Mr. James G. Sisco

Attorney General of Florida — Opinion
November 30, 2001

RE: COUNTIES-SPECIAL ASSESSMENTS-UTILITIES-imposition of special assessments by non-charter county for placement of underground electric transmission lines. s. 125.01(1)(q) and (r), Fla. Stat.

Special assessment, underground transmission lines

Robert A. Butterworth Attorney General

Mr. James G. Sisco St. Johns County Attorney Post Office Box 1533 Saint Augustine, Florida 32085-1533

Dear Mr. Sisco:

You have asked for my opinion on substantially the following question:

May a non-charter county levy special assessments on specially benefitted property to fund the replacement of above-ground electric transmission lines with underground electric transmission lines when the transmission lines are neither owned, operated, nor franchised by the county?

In sum:

While the governing body of the county must make the appropriate findings to accomplish this project, a non-charter county may levy special assessments on specially benefitted property to fund the replacement of above-ground electric transmission lines with underground electric transmission lines when the transmission lines are not owned, operated, or franchised by the county.

According to information submitted with your request, the Board of County Commissioners of St. Johns County has been approached by citizens residing in an urbanized, unincorporated portion of the northeastern section of the county concerning potential construction work regarding the electric power lines that serve the community in which they live. Presently, electricity is provided to this area through overhead power lines stationed on utility poles that run through the area. The citizens who have approached the board of county commissioners are proposing to have the electric power lines moved underground, which would require expenditure of funds for the construction necessary to make this conversion.

The board of county commissioners has determined that conversion from overhead to underground electric service would provide aesthetic benefits for the citizens living in the affected area and would reduce instances of power outages resulting from exposure of overhead power lines to both natural and man-made occurrences. The citizens who have approached the board with this proposal have suggested that all or part of the construction costs associated with converting the electric service from overhead lines to underground lines be financed through special assessments imposed by the county on the parcels of real property in the area that would have underground electric utility service. Jacksonville Beach Utilities, owned and operated by the City of Jacksonville Beach, Florida, is located in Duval County adjacent to the area in question and is the electric utility providing electric service to the citizens in St. Johns County who are making this request. Jacksonville Beach Utilities owns the electric power lines that will be relocated if the project goes forward and has indicated its willingness to pay part of the cost of the proposed conversion but not all of the costs, resulting in the request of the citizens to the board of county commissioners.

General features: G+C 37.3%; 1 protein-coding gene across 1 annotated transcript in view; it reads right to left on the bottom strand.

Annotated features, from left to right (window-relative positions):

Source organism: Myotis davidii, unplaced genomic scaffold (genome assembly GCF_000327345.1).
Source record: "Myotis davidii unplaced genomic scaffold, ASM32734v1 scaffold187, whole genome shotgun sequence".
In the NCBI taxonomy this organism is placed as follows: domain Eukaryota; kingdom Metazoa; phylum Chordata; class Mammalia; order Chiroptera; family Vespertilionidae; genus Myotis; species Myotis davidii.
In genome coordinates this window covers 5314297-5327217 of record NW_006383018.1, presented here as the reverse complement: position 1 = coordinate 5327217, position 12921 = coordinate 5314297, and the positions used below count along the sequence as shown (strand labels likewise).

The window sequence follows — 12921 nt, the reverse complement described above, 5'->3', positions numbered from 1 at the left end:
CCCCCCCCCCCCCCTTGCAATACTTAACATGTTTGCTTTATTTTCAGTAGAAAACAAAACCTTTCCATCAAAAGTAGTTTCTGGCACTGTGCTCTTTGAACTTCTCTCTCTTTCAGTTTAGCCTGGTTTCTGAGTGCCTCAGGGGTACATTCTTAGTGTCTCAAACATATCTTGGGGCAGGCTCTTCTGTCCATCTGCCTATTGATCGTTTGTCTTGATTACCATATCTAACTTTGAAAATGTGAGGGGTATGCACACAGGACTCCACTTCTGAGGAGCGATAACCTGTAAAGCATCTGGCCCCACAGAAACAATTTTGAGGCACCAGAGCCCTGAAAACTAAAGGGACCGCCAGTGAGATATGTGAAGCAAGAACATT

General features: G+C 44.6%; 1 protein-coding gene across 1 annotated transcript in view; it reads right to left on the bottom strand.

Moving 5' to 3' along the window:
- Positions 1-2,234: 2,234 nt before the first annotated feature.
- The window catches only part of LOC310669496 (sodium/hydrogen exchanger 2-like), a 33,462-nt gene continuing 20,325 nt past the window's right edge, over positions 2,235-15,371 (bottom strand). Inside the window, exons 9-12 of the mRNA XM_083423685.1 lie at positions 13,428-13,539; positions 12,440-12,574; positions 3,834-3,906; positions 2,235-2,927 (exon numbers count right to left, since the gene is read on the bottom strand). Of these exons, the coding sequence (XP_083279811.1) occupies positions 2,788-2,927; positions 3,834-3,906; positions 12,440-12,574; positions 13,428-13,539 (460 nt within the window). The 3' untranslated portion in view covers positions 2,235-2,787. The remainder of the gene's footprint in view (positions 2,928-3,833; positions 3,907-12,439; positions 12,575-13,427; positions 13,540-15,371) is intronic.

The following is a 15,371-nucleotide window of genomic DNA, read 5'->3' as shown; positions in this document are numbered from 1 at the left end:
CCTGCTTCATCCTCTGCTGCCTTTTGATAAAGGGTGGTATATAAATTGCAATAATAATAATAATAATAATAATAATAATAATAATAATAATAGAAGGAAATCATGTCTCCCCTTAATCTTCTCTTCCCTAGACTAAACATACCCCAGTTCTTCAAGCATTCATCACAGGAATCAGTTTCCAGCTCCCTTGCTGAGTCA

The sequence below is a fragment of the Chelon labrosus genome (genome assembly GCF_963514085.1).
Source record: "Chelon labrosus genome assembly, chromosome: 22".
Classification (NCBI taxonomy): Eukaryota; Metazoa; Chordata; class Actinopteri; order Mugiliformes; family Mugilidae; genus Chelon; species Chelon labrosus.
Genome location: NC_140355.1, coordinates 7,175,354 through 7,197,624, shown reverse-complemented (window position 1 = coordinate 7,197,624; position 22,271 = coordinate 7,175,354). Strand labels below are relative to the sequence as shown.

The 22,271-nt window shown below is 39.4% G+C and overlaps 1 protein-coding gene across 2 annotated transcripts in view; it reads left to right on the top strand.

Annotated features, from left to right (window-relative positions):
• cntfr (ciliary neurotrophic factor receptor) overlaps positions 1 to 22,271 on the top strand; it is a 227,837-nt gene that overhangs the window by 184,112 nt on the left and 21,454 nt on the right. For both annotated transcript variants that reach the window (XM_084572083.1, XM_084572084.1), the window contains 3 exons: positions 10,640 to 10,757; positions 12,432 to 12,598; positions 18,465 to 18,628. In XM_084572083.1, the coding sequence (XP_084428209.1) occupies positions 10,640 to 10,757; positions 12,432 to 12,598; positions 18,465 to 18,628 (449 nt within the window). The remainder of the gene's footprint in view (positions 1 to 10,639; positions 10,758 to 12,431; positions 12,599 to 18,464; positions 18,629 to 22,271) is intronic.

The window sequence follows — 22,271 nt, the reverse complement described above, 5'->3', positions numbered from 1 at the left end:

Section 125.01(1)(r), Florida Statutes, in setting forth the powers of the governing body of a county, states that such powers include the power to “[l]evy and collect taxes, . . . and special assessments; . . . which power shall be exercised in such manner, and subject to such limitations, as may be provided by general law.” As distinguished from taxes, special assessments must confer a specific benefit on the land burdened by the assessment. They are imposed under the theory that the portion of the community responsible for the cost of the assessment will receive a special benefit from the improvement or service for which the assessment is levied.[1] As the Florida Supreme Court has determined, “the validity of a special assessment turns on the benefits received by the recipients of the services and the appropriate apportionment of the cost thereof.”[2]

Based on this consideration, a two-pronged test has been developed for determining the validity of special assessments: 1) whether the services at issue provide a special benefit to the assessed property; and 2) whether the assessment for the services is properly apportioned.[3] These are questions of fact to be determined by a legislative body rather than the judiciary or an agency of the executive branch, such as the Attorney General’s Office.[4] Thus, the Board of County Commissioners of St. Johns County is the appropriate entity to make the determination of whether a proposed special assessment will satisfy the test established by Florida courts for a valid special assessment.

In making this determination, however, it may be helpful for the county to consider a recent Florida Supreme Court case dealing with the imposition of a special assessment for fire protection services. In Lake County v. Water Oak Management Corporation,[5]
the Court provided examples of those types of services that would not be appropriate subjects for special assessments:

“Clearly, services such as general law enforcement activities, the provision of courts, and indigent health care are, like fire protection services, functions required for an organized society. However, unlike fire protection services, those services provide no direct, special benefit to real property. Thus, such services cannot be the subject of a special assessment because there is no logical relationship between the services provided and the benefit to real property.”[6]